Harvard Health Letter

Fall allergen alert

It's not just weed pollen causing allergy symptoms; mold is also potent during autumn months.

There's more in the autumn air than just falling leaves. Ragweed pollen, mold, and other allergens are especial-ly common at this time of year. "The fall allergy season is usually the result of pollen from weeds. But after the first frost, it's all about mold," says Dr. John Dobrowski, an otolaryngologist at Harvard-affiliated Massachusetts Eye and Ear Infirmary.

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Ragweed Ragweed produces large amounts of pollen that's carried by the wind,not insects, for pollination.

Allergens

The predominant allergen in the fall is ragweed, which grows abundantly throughout the South, North, and Midwest. It has lightweight pollen with grains that can travel on the wind for hundreds of miles. Other weed aller-gens include tumbleweed, curly dock, lamb's-quarter, pigweed, sheep sorrel, and sagebrush.

Outdoor molds are another cause of fall allergies. They are in soil, com-post piles, and leaves. "Mold spores are common after the ragweed season. They are light, very small, and easily inhaled into the lungs," explains Dr. Dobrowski. Spring and summer allergies are usually related to pollen from trees and grasses.

Mold
Fallen leaves and other yard debris are breeding grounds for mold. Mold spores become airborneand are easily inhaled.

How they affect us

For some people, inhaling allergens causes the body to overreact. The im-mune system mistakes a harmless sub-stance, such as pollen, for an invader. That triggers a chain of events that makes mast cells release histamine. "Histamine allows fluid to escape from the capillaries into the tissues. This leads to the classic symp-toms of a run-ny nose and watery eyes, and sneezing," says Dr. Do-browski. This condition is known as aller-gic rhinitis, an inflammation of the mucous membranes, and it is often marked by nasal congestion and a sore throat.

Diagnosis and treatment


Tumbleweed

Before tumbleweeds dry up, break away from their roots, and roll along, they release a powerful pollen into the wind.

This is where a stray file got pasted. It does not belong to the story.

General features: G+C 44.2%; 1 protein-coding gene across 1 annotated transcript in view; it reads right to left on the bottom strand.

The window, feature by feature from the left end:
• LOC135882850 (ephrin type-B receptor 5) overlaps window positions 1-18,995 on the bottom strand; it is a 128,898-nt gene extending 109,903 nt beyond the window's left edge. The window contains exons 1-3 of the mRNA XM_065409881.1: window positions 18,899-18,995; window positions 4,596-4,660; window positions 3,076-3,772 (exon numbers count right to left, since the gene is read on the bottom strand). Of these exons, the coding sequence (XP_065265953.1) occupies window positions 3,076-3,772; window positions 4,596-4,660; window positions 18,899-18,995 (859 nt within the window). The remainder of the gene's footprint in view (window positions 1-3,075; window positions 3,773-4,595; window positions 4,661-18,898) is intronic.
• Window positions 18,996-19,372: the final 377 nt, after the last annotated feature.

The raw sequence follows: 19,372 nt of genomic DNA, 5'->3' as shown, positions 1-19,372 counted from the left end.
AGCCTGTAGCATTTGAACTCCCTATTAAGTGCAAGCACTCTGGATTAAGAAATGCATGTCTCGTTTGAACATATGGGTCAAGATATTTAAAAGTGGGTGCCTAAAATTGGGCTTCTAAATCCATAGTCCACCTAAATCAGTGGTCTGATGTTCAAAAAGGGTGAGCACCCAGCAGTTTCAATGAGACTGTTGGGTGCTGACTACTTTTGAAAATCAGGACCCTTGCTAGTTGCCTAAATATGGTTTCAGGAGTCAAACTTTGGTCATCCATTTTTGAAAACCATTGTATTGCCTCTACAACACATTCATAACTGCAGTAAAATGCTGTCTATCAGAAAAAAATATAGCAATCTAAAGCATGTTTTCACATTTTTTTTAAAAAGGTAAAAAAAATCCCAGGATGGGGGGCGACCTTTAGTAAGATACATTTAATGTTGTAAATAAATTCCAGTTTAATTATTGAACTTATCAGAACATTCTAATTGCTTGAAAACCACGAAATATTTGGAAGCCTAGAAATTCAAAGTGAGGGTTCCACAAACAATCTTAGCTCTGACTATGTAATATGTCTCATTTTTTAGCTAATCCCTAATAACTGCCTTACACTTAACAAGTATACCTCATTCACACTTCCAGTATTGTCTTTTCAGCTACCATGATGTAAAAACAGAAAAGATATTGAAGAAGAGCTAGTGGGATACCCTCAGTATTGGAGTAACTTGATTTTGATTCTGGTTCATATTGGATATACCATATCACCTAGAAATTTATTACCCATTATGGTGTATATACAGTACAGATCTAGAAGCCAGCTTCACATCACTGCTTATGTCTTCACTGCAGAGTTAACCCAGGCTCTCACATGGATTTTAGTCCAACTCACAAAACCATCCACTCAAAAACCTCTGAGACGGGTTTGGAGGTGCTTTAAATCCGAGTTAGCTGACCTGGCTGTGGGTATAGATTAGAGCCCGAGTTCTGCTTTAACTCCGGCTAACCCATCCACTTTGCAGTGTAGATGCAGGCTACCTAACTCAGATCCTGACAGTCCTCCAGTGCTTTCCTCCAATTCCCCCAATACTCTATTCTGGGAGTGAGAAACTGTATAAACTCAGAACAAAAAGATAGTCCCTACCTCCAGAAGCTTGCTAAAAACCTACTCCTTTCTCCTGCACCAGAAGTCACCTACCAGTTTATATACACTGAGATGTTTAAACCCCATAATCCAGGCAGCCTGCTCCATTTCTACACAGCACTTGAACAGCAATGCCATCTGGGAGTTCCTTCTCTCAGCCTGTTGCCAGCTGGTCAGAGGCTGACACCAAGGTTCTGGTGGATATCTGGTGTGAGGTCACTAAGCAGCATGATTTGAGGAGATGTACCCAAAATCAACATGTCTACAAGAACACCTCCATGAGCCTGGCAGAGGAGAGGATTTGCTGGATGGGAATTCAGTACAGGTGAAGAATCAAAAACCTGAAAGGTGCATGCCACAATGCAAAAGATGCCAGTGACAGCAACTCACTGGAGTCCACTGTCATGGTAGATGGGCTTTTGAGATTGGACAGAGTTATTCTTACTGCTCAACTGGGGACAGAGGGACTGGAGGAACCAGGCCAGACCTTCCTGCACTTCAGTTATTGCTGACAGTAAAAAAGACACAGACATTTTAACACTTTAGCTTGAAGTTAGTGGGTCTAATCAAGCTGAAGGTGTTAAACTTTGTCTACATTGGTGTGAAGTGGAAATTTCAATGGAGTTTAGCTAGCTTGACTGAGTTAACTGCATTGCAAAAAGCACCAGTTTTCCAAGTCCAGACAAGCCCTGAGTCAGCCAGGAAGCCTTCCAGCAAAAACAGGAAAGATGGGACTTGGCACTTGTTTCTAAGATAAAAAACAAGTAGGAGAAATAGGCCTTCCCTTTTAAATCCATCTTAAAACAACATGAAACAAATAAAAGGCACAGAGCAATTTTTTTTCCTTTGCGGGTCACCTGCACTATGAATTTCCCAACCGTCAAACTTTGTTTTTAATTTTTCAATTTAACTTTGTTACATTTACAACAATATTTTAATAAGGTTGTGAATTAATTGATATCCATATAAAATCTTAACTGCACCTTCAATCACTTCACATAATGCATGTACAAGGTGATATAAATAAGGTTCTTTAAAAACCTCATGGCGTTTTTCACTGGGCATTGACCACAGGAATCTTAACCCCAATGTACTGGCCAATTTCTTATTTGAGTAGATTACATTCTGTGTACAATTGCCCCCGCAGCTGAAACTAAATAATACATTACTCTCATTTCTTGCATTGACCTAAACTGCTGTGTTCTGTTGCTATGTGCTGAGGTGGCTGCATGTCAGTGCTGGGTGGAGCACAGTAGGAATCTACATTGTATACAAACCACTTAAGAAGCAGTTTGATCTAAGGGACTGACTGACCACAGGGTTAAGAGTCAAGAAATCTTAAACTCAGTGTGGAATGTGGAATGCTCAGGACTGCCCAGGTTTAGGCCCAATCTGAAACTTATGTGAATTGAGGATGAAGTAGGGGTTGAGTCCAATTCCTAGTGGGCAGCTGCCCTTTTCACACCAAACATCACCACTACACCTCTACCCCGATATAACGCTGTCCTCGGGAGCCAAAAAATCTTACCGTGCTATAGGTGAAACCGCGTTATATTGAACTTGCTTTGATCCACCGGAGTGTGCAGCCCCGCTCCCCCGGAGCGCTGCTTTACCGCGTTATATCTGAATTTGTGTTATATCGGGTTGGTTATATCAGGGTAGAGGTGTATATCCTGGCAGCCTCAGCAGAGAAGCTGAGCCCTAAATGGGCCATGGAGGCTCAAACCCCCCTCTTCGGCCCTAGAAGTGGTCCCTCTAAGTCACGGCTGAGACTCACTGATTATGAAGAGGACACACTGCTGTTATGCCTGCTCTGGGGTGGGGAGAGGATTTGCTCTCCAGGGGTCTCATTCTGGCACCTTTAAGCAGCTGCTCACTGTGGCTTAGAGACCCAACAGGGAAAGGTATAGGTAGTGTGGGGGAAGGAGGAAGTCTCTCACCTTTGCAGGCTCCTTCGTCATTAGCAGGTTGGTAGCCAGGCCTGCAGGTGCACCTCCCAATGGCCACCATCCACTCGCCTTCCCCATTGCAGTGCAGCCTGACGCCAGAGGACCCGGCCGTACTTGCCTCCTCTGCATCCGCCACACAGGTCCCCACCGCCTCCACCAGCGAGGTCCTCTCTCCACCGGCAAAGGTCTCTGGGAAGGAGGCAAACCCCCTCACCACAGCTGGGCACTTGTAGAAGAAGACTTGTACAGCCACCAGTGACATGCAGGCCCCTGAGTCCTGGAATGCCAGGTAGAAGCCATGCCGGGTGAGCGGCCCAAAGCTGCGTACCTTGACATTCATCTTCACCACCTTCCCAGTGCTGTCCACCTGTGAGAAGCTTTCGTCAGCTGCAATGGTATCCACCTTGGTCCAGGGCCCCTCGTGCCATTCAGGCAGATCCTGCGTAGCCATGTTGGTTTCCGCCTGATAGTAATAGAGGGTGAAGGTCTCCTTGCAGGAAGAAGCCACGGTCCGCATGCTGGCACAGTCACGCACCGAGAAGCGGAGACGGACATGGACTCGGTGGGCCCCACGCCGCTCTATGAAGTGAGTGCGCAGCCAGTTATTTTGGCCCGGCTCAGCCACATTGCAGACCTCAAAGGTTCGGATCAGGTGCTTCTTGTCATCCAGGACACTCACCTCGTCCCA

The symptoms of allergic rhinitis are similar to those of the common cold. "That can be confusing, but the hall-mark of allergies is clear, watery nasal drainage that lasts for six weeks, as op-posed to more yellow or green mucus for a few days," says Dr. Dobrowski.

If you're not sure what's causing your symptoms, a round of allergy testing might pinpoint the problem. This takes place in a doctor's office with either a blood test or a skin test. The latter involves introducing small amounts of allergens into the skin.

Once you know which allergens are causing your body to react, you can devel-op a plan with your doctor to manage your symptoms . Treatment can involve over-the-counter or prescription medications, or possibly allergy shots.

Top tips to avoid allergens

While you can't avoid all allergens, you can reduce your exposure to them. Try some of these steps.

  • Stay inside. Pollens are released in the morning, so people with fall allergies have greater symptoms at that time of day. Try to stay inside between 5 a.m. and 10 a.m., when pollen counts are highest.

  • Wear a face mask. If you do go outside, cover your face to cut down on the allergens you breathe in. This
    is especially helpful on windy days or when you're doing yard work.

  • Remove decaying leaves. These may harbor mold spores. Remember to wear a face mask when you remove them, or have someone else remove the leaves for you.

  • Shower frequently. It will remove pollens from your skin and hair. Rinsing the sinuses with saline spray is also helpful.

  • Change air filters. Do this in both air conditioners and heaters. Clean all vents and ducts, too. This will help eliminate allergens inside the home.

  • Keep windows closed. Apply the rule to your home and your car.

  • Have someone else do yard work. Ask a family member or friend,
    or hire someone if possible.